Myelopathy is an inclusive term referring to any disease of the spinal canal. The cervical region specifies the neck region of the spine. The following are examples of myelopathy: carcinomatous myelopathy (spinal cord degeneration associated with cancer); compressive myelopathy (spinal cord changes from the pressure of hematomas or masses); and radiation myelopathy (spinal cord destruction from radiation sources such as x-ray therapy). When the spinal cord destruction is caused as a complication of disease, the specific myelopathy signifies that origin; for example, diabetic myelopathy.
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Cervical disc disorder with myelopathy can result from either a herniation of a cervical disc or spinal cord compression by spinal stenosis. A cervical disc (intervertebral disc) is a cushion-like structure found between the cervical spinal bones (vertebrae C2 through C7) that run from the base of the skull to shoulder level. Discs are composed of a gel-like inner material (nucleus pulposus) encased in a ring of tough, fibrous outer material (annulus fibrosis); intervertebral discs absorb shock and allow movement of the spine. Disc displacement (herniation) occurs when the nucleus pulposus and/or the annulus protrudes abnormally into the spinal canal. Most often, a disc herniation presses on an exiting spinal nerve, causing dysfunction in a nerve root (radiculopathy). Less commonly, the spinal cord can become compressed by a herniated or bulging disc alone, or in combination with degenerative changes (cervical spondylosis) or with a narrow spinal canal (spinal stenosis).
Cervical disc herniation with myelopathy is less common than cervical disc herniation without myelopathy. Although both disorders cause neck pain and disturbances in arm sensation and strength, myelopathy is a more critical problem involving neurological disturbances in the legs and possible impairment of bowel and/or bladder control.
Individuals with cervical disc disorder and myelopathy show signs and symptoms of myelopathy, with or without radiculopathy. Symptoms of the latter typically include pain radiating into the arm or chest with finger numbness and motor weakness. Blood supply to the brainstem and posterior fossa brain structures can also be affected by vertebral artery compression from spondylosis and may include dizziness, syncope, blurred vision, ringing in the ears (tinnitus), and pain behind the eyes. Like radiculopathy or arm symptoms, these brain stem symptoms may coexist with the symptoms of spinal cord compression that define myelopathy.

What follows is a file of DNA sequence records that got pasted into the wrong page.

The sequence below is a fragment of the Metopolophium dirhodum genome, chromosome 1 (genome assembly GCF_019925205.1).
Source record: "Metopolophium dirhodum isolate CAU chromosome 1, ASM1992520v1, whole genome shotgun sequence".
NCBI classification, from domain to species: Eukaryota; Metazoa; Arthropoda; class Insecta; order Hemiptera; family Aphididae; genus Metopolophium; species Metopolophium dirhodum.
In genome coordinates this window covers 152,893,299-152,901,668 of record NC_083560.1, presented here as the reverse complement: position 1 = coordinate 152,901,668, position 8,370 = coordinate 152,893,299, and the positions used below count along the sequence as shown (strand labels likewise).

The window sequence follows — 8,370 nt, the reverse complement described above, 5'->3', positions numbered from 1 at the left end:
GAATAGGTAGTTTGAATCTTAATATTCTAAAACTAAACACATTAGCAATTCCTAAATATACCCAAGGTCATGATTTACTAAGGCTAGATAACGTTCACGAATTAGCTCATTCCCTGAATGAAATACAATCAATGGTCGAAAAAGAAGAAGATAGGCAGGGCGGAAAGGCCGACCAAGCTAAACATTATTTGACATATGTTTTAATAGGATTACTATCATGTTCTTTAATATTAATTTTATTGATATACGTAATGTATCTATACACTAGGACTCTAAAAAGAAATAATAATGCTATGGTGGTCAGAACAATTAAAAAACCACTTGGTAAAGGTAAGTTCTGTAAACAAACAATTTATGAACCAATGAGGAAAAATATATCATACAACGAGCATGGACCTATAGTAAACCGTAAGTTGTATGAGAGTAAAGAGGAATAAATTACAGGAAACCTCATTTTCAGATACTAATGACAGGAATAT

Discs normally begin the degeneration process by at least the third decade of life; by the fifth decade of life, most individuals exhibit degenerative changes (Windsor). Nevertheless, many individuals have no symptoms, and over the years these degenerative changes can slowly narrow the spinal canal until myelopathy occurs.
Myelopathy can also begin suddenly in the aftermath of a massive cervical disc rupture. Individuals who develop very rare acute cervical disc herniation with myelopathy as a result of injury often participate in sports that place a vertical load on the cervical spine, such as soccer, football, wrestling, ice hockey, diving, rugby, and trampolining.
Risk: Individuals in their twenties who participate in sports and those between 60 and 70 years of age are at greater risk for degeneration of the cervical spine resulting in cervical disc syndrome with myelopathy (Windsor). Displaced cervical discs occur equally as often in men as in women (Furman), but cervical spondylosis begins earlier in men. Radiologic findings show that 90% of men over age 50 and 90% of women older than age 60 have degenerative changes in the cervical spine (Al-Shatoury).
Incidence and Prevalence: One in five visits to an orthopedic practice is for cervical discogenic pain (Windsor). Eight percent of all herniated discs occur in the cervical region of the spine. Cervical spondylotic myelopathy is the most frequent cause of spinal cord dysfunction in individuals older than 55 years in the US and worldwide (Al-Shatoury).
Degeneration of cervical intervertebral discs accounts for 36% of all spinal intervertebral disc disease, second only to lumbar disc disease, which accounts for 62% of all spinal intervertebral disc disease (Windsor).